The Summer Palace itself was absolutely beautiful. I wouldn't rank it as high as the Great Wall but it was a highlight of the trip. We were still pretty energetic and not beaten down by the crowds or sickness this early in the trip either so we had a very pleasant day.
The more animals on the roof the more important the building is.
A shopping street so the royals could see what it was like to be a commoner...kinda.
These two little girls were adorable with their princess headgear.
One of several temples in the palace.
For 10 yuan (about $1.50) I dressed up as a royal princess.
Sunday our plan was to take our bags to the train station and put them in lockers and then go to the Forbidden City. Then head back to the train station to catch our overnight train to Xi'an. We had scoped out the route and where the lockers were our second night in Beijing. This was a perfect plan on paper. But in reality we were at the wrong train station. Beijing has six million different train stations apparently and we were supposed to be at West not at Central.
Thank God I can read some Japanese because the girl trying to explain we were at the wrong station could only say, "Not here." So we hopped in another taxi and got to the right station. Where after a little trouble and finally some help from a very cute attendant we were able to get our things in a locker. Then we tried to look for the non-existent subway station that is on the map but hasn't been built yet. Completely frustrating! Throughout the entire trip the train stations were crazy - packed to the rafters with people inside and outside. A lot of them were from the countryside and they carried these large sacks of who knows what (we never did figure out what was in them) and they stared at us like they had never seen a white person before (which they probably hadn't.)
Now I'm used to be stared at in Japan. People stare and tell me I'm beautiful and I have a high nose. My tactic here is to either stare back or to say hello. This usually gets me an embarrassed hello back and the staring stops. In China they wouldn't stop! Even after I said hello and stared back. I was having staring contests with strange Chinese men who weren't just looking at my face but undressing me with their eyes. It was soooo uncomfortable.
So after losing several staring contests and wanting to punch someone or something we finally figured that we needed to take a taxi back to Tienanmen and where to catch that taxi. We get to the Forbidden City and it too is absolutely packed to the gills. It was a Sunday after all and it felt like everyone in Beijing had decided to see the Forbidden City that day. So already tired, frustrated, and striking out on all aspects of our plan we abandoned it and caught the subway to the Pearl Market where some coffee and a little retail therapy perked me up. (Dad had tried en route but I warned him that any comfort he tried to offer would just make me turn my frustration at the situation onto him. Maybe this is why I travel better alone?)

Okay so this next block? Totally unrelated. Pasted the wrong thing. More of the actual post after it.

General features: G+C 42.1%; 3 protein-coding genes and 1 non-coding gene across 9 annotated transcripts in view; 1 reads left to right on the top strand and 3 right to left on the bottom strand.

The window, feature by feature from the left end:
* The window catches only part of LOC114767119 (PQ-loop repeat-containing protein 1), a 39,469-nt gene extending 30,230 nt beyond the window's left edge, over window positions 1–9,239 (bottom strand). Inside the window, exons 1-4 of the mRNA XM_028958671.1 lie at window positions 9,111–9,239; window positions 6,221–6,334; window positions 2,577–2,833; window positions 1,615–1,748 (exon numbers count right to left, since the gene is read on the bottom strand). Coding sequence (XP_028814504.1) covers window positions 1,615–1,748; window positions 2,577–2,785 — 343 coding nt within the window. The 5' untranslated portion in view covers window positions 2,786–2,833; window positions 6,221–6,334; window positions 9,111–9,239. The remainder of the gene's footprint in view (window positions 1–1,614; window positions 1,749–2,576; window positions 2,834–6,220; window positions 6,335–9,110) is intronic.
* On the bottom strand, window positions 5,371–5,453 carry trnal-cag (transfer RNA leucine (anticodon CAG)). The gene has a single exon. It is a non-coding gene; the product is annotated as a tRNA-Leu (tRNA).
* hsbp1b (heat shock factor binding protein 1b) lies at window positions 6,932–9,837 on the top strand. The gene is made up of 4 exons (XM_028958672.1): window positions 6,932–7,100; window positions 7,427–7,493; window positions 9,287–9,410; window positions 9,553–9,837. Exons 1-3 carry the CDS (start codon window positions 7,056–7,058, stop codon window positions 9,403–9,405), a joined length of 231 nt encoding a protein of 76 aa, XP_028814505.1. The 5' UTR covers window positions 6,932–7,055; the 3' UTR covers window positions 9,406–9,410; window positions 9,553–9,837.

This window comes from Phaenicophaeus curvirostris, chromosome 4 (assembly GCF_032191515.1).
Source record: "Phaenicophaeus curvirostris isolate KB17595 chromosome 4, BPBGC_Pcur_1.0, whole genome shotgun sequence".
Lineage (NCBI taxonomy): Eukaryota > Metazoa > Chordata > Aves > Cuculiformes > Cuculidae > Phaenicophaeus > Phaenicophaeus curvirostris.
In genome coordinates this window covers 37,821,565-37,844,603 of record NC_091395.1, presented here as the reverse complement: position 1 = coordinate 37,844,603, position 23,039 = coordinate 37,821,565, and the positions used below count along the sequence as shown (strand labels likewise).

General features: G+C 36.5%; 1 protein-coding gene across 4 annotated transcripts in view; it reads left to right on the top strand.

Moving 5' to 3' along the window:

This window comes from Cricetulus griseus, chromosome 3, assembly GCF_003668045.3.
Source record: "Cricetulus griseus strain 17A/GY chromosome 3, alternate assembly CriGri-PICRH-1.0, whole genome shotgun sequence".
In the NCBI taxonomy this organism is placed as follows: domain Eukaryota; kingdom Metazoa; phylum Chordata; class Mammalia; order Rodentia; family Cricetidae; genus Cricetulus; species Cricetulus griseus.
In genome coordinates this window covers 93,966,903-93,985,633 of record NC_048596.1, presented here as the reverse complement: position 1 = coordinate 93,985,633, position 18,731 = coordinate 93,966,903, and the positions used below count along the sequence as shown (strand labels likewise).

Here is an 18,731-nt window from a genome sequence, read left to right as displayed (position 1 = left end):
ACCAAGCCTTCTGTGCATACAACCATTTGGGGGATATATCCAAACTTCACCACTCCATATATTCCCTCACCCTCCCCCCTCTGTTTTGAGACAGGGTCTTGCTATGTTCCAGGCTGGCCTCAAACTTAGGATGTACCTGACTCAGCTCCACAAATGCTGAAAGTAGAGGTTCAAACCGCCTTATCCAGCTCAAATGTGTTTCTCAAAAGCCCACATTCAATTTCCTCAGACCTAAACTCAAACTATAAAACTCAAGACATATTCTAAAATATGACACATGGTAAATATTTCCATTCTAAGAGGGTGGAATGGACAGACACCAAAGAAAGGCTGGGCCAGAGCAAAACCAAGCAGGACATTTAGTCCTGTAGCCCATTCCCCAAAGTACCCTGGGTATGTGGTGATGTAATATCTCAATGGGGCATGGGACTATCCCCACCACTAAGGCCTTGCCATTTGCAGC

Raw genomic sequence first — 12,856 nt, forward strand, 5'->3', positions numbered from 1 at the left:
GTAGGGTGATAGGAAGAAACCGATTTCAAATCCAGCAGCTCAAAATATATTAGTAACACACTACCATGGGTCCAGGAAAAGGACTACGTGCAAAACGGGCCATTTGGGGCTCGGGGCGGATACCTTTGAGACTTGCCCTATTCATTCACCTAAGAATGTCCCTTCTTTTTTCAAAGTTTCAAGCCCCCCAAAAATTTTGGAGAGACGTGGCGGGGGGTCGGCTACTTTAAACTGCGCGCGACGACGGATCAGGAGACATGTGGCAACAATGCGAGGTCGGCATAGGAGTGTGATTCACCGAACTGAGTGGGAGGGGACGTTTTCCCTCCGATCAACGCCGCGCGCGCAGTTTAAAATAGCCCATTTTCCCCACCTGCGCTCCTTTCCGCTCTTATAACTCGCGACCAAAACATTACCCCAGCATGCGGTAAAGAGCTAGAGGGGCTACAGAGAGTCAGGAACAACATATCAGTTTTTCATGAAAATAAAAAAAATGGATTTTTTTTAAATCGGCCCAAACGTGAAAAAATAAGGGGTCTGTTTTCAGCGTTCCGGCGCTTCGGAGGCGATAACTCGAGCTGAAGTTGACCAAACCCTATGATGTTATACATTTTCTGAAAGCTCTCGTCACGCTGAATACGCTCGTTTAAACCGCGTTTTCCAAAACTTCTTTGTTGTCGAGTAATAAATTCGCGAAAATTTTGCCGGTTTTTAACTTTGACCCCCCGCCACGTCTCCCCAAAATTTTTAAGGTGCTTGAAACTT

We had a card for a pearl retailer named Kathy from our friends back in the States and she offered us rock bottom prices. I bought birthday presents for my sisters, several necklaces for myself, earrings, and talked my mom into getting me a beautiful string of pearls for my birthday. It was a relief not to have to bargain and I only ended spending $60 for a huge haul. The market had more than just pearls and I also bought a jade stamp with my name carved in English and Chinese, some Diesel shoes, and some new ear buds.
Then we headed over to the Temple of Heaven park to relax before heading back to the train station (Beijing West!) The park was beautiful and also packed with people. There was a large group of people dancing. A choir performed and local people wandered up and joined in. Groups of young and old were playing hackey sack. I saw about 20 different cards games going on and several people had brought karaoke machines and were performing. We watched all of the activity for awhile and then found a quiet spot to relax for a little bit.
Then we caught another taxi back to the train station where we were frustrated again trying to find a place to sit down. It took us awhile to figure out that our first class tickets gained us admission to the soft seating waiting hall but once installed there we comfortably waited for our sleeper train. Then it was off to Xi'an!
Next up: Terracotta Warriors, Muslim Quarter, and the Bell Tower.